This spring a wonderful thing happened – I retired. And so, one Friday before we moved I decided to say goodbye to Old Rag on a weekday – no need to get there at 7:30 in the morning to beat the rest of the weekend warriors, right? This was a weekday – the place should be empty. So, I got there mid morning and starting my slog up the switchbacks, looking forward to the granite. I’m pretty much a hermit when it comes to the outdoors – I do this to escape the crowds, or perhaps I should say, to just get away from people in general. So, it was with some consternation that my solitary hike on Old Rag came to a grinding halt in the early stages of the granite when I came upon a group of 10 women making their way at an excruciatingly slow pace up the rock. It was clear that for most of them this was a new experience and they were pretty intimidated. They also didn’t have a sense of hiking etiquette. When my own pace is slow compared to folks behind me, I step aside to let them pass. In this case I came to the realization that I was stuck. This wasn’t by any means an intentional snub – they just weren’t thinking about whether they needed to step aside and let me pass. Nevertheless, I started to get annoyed.
But why did I get annoyed anyway? Where was I going that required me to race up the mountain, monk like, observing my order’s vow of silence, only to race down and back to the parking lot, and drive the hour and 45 minutes back to Maryland? After all, I was frickin’ retired. This has always been one of my problems – always in a hurry, never taking the time to really and completely enjoy my time out in the wilderness. And, to bring this point home, that it really was my problem, and not the problem of these women, they started chatting me up, disarmingly and charmingly admitting their inexperience and asking for my help in guiding them on the climb. All of a sudden, I found myself enjoying the moment, as I waited with them at one section of rock after another. I starting engaging in the use of the English language (with them, not just muttering to myself). I found out that they were out on a yoga/hiking/wine tasting weekend (I didn’t ask them what phase of the weekend they were in at the moment). I stopped complaining to myself and looking at my watch and just stayed in the moment, and then the next moment after that. In short, I started to chill out and maybe get more out of the hike than I had on any of my previous Old Rag trips. Bark less, wag more. I’d seen and done all the different pieces that make the top half of Old Rag so notable many times but had I ever enjoyed the individual moments strung together in this way? I think not. Eventually, we all made it to the top. I congratulated them on completing what I consider to be the most rigorous hike in the northern Shenandoahs and then we parted ways to slog down the switchbacks and fire road on the other side of Old Rag that leads back to the parking lot.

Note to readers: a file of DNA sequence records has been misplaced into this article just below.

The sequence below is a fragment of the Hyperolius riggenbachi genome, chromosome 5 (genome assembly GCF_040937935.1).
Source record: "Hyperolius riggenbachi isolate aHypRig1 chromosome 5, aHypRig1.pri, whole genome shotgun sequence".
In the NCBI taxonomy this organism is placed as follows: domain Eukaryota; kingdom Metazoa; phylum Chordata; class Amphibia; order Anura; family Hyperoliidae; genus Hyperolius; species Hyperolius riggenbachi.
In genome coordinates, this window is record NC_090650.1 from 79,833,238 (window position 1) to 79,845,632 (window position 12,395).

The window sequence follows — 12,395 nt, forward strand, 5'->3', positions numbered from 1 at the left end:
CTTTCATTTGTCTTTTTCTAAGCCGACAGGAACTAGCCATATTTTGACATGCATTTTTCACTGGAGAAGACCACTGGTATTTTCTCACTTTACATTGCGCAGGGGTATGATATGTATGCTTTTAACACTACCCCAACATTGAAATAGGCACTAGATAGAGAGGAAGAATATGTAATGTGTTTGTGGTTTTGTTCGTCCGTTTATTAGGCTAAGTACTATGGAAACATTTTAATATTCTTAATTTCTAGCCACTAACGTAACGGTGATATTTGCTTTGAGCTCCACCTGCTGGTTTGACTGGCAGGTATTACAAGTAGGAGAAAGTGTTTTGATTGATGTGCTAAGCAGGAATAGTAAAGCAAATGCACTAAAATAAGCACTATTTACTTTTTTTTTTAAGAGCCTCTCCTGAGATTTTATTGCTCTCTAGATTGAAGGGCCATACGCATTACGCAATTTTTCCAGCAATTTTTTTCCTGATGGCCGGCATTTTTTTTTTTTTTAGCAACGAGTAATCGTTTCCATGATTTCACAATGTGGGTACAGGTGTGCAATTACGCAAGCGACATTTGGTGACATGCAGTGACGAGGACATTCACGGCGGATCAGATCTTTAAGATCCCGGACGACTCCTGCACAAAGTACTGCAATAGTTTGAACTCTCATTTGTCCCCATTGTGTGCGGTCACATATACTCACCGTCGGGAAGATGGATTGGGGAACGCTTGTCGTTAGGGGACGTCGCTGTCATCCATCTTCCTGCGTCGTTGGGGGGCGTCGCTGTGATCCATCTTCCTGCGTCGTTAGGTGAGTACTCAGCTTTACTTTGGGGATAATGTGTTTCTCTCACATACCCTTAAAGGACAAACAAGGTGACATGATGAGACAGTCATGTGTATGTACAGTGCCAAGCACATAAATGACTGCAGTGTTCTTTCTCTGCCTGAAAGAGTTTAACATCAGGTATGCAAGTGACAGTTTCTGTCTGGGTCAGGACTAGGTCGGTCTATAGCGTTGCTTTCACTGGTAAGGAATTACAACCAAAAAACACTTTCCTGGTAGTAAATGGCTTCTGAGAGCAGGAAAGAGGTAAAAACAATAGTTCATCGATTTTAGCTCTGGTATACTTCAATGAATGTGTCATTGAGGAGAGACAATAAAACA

Without doubt, it was my slowest hike on Old Rag, ever (it should not surprise you to know that I do record total time on trail for my hikes). But is that an important metric? Perhaps I had helped them on the way up, but I know that they had taught me a lesson. The trick of course is to carry that forward on my future hikes. I’m thinking of course of my AT thru-hike, planned for next year. I sure hope I find a way to savor all 2100 miles and don’t spend 6 months racing from one shelter to the next.
In short, I need to remember to bark less and wag more.